The Bible

Bible Usage:


  • Included in Eastons: No
  • Included in Hitchcocks: No
  • Included in Naves: No
  • Included in Smiths: No
  • Included in Websters: Yes
  • Included in Strongs: Yes
  • Included in Thayers: Yes
  • Included in BDB: Yes

Strongs Concordance:


Webster's 1828 Dictionary

PRICK, verb transitive

1. To pierce with a sharp pointed instrument or substance; as, to prick one with a pin, a needle, a thorn or the like.

2. To erect a pointed thing, or with an acuminated point; applied chiefly to the ears, and primarily to the pointed ears of an animal. The horse pricks his ears, or pricks up his ears.

3. To fix by the point; as, to prick a knife into a board.

4. To hang on a point.

The cooks prick a slice on a prong of iron.

5. To designate by a puncture or mark.

Some who are pricked for sheriffs, and are fit, set out of the bill.

6. To spur; to goad; to incite; sometimes with on or off.

My duty pricks me on to utter that

Which no worldly good should draw from me.

But how if honor prick me off.

7. To affect with sharp pain; to sting with remorse.

When they heard this, they were pricked in their hearts. Acts 2:37. Psalms 73:21.

8. To make acid or pungent to the taste; as, wine is pricked.

9. To write a musical composition with the proper notes on a scale.

10. In seamen's language, to run a middle seam through the cloth of a sail.

To prick a chart, is to trace a ship's course on a chart.

PRICK, verb intransitive To become acid; as, cider pricks in the rays of the sun.

1. To dress one's self for show.

2. To come upon the spur; to shoot along.

Before each van

PRICK forth the airy knights.

3. To aim at a point, mark or place.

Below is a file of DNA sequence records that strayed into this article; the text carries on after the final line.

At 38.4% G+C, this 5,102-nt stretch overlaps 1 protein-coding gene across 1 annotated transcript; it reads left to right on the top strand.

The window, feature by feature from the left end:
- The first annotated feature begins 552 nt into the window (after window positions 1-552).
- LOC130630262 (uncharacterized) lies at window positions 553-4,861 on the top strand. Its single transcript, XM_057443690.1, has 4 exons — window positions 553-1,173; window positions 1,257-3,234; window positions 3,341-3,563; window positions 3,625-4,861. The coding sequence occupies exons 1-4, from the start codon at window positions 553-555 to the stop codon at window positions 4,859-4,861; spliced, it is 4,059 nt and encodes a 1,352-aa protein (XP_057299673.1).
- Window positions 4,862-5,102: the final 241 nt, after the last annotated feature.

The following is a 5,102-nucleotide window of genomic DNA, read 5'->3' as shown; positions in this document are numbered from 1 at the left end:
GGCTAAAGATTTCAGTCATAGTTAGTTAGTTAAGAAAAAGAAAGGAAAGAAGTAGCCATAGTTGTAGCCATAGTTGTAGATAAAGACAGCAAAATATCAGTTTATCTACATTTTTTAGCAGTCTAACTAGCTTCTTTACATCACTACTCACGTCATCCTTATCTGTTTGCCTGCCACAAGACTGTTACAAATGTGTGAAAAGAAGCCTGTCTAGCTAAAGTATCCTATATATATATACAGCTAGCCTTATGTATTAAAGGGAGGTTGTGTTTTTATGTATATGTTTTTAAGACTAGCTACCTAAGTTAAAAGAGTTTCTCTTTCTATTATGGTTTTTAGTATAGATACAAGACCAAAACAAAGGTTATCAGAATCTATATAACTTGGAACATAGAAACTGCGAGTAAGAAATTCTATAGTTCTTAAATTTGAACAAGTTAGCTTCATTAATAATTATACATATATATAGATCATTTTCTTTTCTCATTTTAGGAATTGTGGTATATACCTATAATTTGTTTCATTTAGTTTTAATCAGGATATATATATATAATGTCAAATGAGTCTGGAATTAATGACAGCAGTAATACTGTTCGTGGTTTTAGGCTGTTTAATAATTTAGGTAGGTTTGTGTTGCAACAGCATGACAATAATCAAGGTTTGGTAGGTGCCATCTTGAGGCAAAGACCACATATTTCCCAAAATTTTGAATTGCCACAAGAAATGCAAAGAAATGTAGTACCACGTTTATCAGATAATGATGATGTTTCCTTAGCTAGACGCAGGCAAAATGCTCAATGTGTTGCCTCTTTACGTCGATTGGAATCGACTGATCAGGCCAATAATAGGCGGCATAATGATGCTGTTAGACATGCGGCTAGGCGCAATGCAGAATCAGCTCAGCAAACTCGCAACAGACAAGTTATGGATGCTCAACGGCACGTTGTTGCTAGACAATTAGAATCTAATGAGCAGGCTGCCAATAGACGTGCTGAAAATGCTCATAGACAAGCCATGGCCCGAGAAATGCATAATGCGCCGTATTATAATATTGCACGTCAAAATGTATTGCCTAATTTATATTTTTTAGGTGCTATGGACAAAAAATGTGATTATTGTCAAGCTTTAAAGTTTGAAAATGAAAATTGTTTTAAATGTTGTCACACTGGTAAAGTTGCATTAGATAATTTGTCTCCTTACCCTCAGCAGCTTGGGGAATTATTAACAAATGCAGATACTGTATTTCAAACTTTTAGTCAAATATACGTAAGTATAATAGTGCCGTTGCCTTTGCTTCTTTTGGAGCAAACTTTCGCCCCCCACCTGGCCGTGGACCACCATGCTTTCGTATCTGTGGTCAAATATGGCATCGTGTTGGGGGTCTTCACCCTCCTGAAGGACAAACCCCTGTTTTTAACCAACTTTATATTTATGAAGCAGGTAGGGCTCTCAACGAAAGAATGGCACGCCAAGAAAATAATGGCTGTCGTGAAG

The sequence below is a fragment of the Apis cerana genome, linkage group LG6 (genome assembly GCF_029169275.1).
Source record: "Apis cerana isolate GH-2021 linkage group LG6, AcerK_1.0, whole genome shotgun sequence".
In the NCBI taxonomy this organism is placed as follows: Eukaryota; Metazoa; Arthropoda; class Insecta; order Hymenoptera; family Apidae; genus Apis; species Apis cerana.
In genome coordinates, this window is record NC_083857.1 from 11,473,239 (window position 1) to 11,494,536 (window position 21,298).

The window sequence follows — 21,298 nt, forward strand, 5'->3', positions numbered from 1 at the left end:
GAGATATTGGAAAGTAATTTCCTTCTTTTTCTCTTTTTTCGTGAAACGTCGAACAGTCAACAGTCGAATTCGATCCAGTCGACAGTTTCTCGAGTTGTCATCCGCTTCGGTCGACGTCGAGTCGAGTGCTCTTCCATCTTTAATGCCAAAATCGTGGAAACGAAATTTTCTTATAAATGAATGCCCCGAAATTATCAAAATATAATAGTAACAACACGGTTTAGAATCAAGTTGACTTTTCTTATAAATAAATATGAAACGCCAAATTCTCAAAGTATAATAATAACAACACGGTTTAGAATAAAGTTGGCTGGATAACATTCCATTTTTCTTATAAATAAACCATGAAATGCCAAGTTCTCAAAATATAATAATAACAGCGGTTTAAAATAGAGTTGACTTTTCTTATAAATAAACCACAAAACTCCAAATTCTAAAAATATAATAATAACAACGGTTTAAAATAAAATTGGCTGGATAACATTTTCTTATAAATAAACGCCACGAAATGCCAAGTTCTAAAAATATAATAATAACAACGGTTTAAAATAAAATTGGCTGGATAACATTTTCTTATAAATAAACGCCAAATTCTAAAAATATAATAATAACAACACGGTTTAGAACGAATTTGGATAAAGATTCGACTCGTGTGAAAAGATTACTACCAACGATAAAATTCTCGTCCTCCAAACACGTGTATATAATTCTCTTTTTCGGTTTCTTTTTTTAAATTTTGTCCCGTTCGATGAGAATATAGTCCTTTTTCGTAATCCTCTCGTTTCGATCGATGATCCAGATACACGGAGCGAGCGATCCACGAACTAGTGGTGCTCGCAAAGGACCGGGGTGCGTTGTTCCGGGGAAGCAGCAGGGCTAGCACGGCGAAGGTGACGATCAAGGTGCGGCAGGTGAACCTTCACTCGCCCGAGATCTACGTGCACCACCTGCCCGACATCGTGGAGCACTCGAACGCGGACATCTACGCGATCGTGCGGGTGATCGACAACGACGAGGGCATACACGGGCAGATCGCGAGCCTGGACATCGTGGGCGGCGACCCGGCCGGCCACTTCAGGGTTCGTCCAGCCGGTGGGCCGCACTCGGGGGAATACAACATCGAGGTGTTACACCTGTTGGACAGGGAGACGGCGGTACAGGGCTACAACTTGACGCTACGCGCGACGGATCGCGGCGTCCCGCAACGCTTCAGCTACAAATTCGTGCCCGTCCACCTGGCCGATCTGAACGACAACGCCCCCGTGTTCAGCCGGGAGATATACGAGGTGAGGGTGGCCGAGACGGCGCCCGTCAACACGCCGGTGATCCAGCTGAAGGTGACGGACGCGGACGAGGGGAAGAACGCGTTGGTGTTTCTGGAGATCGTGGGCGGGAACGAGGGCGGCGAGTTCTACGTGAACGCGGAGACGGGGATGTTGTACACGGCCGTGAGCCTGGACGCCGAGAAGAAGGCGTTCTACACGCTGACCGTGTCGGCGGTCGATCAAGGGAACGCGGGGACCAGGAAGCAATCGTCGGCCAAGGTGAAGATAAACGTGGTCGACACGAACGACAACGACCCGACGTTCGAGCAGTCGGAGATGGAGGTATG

PRICK, noun

1. A slender pointed instrument or substance, which is hard enough to pierce the skin; a goad; a spur.

It is hard for thee to kick against the pricks. Acts 9:5.

2. Sharp stinging pain; remorse.

3. A spot or mark at which archers aim.

4. A point; a fixed place.

5. A puncture or place entered by a point.

6. The print of a hare on the ground.

7. In seamen's language, a small roll; as a prick of spun yarn; a prick of tobacco.

Webster's 1828 Dictionary

PRICK'ED, participle passive Pierced with a sharp point; spurred; goaded; stung with pain; rendered acid or pungent; marked; designated.

Webster's 1828 Dictionary

PRICK'ER, noun A sharp pointed instrument.

1. In colloquial use, a prickle.

2. A light horseman. [Not in use.]

Webster's 1828 Dictionary

PRICK'ET, noun A buck in his second year.

Webster's 1828 Dictionary

PRICK'ING, participle present tense Piercing with a sharp point; goading; affecting with pungent pain; making or becoming acid.

PRICK'ING, noun A sensation of sharp pain, or of being pricked.

Webster's 1828 Dictionary

PRICK'LE, noun In botany, a small pointed shoot or sharp process, growing from the bark only, and thus distinguished from the thorn, which grows from the wood of a plant. Thus the rose, the bramble, the gooseberry and the barberry are armed with prickles.

1. A sharp pointed process of an animal.

Webster's 1828 Dictionary

PRICK'LE-BACK, noun A small fish, so named from the prickles on its back; the stickle-back.

Webster's 1828 Dictionary

PRICK'LINESS, noun [from prickly.] The state of having many prickles.

Webster's 1828 Dictionary

PRICK'LOUSE, noun A low word in contempt for a taylor.

Webster's 1828 Dictionary

PRICK'LY, adjective Full of sharp points or prickles; armed with prickles; as a prickly shrub.

Webster's 1828 Dictionary

PRICK'MADAM, noun A species of house-leek.

Webster's 1828 Dictionary

PRICK'PUNCH, noun A piece of tempered steel with a round point, to prick a round mark on cold iron.

Webster's 1828 Dictionary

PRICK'SONG, noun A song set to music, or a variegated song; in distinction from a plain song.

Webster's 1828 Dictionary

PRICK'WOOD, noun A tree of the genus Euonymus.